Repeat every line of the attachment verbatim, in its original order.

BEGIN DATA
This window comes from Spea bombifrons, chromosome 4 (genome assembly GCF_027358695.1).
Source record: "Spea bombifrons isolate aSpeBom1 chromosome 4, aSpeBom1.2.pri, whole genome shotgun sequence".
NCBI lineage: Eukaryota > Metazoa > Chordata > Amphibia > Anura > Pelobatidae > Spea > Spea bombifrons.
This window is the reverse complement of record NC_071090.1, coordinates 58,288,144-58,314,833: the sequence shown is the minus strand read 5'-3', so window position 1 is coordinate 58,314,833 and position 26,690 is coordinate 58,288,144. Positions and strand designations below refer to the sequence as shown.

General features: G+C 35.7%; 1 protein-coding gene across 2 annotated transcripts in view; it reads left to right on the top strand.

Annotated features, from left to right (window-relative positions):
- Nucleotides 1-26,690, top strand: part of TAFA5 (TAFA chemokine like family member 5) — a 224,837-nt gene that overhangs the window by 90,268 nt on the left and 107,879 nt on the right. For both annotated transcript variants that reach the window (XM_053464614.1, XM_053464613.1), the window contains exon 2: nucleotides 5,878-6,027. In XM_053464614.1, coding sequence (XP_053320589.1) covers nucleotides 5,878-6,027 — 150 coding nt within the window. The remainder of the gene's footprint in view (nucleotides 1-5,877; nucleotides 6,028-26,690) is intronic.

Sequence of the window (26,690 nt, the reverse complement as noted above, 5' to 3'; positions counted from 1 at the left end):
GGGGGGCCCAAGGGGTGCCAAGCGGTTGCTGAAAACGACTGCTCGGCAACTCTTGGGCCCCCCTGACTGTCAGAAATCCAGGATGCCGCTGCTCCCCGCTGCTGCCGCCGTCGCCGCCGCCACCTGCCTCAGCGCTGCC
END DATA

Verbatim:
This window comes from Spea bombifrons, chromosome 4 (genome assembly GCF_027358695.1).
Source record: "Spea bombifrons isolate aSpeBom1 chromosome 4, aSpeBom1.2.pri, whole genome shotgun sequence".
NCBI lineage: Eukaryota > Metazoa > Chordata > Amphibia > Anura > Pelobatidae > Spea > Spea bombifrons.
This window is the reverse complement of record NC_071090.1, coordinates 58,288,144-58,314,833: the sequence shown is the minus strand read 5'-3', so window position 1 is coordinate 58,314,833 and position 26,690 is coordinate 58,288,144. Positions and strand designations below refer to the sequence as shown.

General features: G+C 35.7%; 1 protein-coding gene across 2 annotated transcripts in view; it reads left to right on the top strand.

Annotated features, from left to right (window-relative positions):
- Nucleotides 1-26,690, top strand: part of TAFA5 (TAFA chemokine like family member 5) — a 224,837-nt gene that overhangs the window by 90,268 nt on the left and 107,879 nt on the right. For both annotated transcript variants that reach the window (XM_053464614.1, XM_053464613.1), the window contains exon 2: nucleotides 5,878-6,027. In XM_053464614.1, coding sequence (XP_053320589.1) covers nucleotides 5,878-6,027 — 150 coding nt within the window. The remainder of the gene's footprint in view (nucleotides 1-5,877; nucleotides 6,028-26,690) is intronic.

Sequence of the window (26,690 nt, the reverse complement as noted above, 5' to 3'; positions counted from 1 at the left end):
GGGGGGCCCAAGGGGTGCCAAGCGGTTGCTGAAAACGACTGCTCGGCAACTCTTGGGCCCCCCTGACTGTCAGAAATCCAGGATGCCGCTGCTCCCCGCTGCTGCCGCCGTCGCCGCCGCCACCTGCCTCAGCGCTGCC